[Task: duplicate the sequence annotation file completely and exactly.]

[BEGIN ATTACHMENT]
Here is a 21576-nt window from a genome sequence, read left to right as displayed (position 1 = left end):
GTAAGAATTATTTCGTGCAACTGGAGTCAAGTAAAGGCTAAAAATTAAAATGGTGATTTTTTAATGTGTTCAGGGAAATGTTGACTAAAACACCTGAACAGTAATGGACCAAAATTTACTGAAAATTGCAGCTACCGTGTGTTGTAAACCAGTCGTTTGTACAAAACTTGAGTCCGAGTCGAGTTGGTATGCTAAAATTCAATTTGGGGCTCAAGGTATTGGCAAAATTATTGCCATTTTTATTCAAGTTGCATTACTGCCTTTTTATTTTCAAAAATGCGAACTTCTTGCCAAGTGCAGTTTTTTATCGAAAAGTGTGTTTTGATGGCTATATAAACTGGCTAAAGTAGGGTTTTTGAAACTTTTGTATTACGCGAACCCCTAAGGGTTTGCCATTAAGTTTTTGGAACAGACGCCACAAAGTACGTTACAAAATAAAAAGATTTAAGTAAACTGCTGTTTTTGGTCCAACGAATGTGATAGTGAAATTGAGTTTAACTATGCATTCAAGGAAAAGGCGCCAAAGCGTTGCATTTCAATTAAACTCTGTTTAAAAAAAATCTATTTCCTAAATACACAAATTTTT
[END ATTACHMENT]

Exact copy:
Here is a 21576-nt window from a genome sequence, read left to right as displayed (position 1 = left end):
GTAAGAATTATTTCGTGCAACTGGAGTCAAGTAAAGGCTAAAAATTAAAATGGTGATTTTTTAATGTGTTCAGGGAAATGTTGACTAAAACACCTGAACAGTAATGGACCAAAATTTACTGAAAATTGCAGCTACCGTGTGTTGTAAACCAGTCGTTTGTACAAAACTTGAGTCCGAGTCGAGTTGGTATGCTAAAATTCAATTTGGGGCTCAAGGTATTGGCAAAATTATTGCCATTTTTATTCAAGTTGCATTACTGCCTTTTTATTTTCAAAAATGCGAACTTCTTGCCAAGTGCAGTTTTTTATCGAAAAGTGTGTTTTGATGGCTATATAAACTGGCTAAAGTAGGGTTTTTGAAACTTTTGTATTACGCGAACCCCTAAGGGTTTGCCATTAAGTTTTTGGAACAGACGCCACAAAGTACGTTACAAAATAAAAAGATTTAAGTAAACTGCTGTTTTTGGTCCAACGAATGTGATAGTGAAATTGAGTTTAACTATGCATTCAAGGAAAAGGCGCCAAAGCGTTGCATTTCAATTAAACTCTGTTTAAAAAAAATCTATTTCCTAAATACACAAATTTTT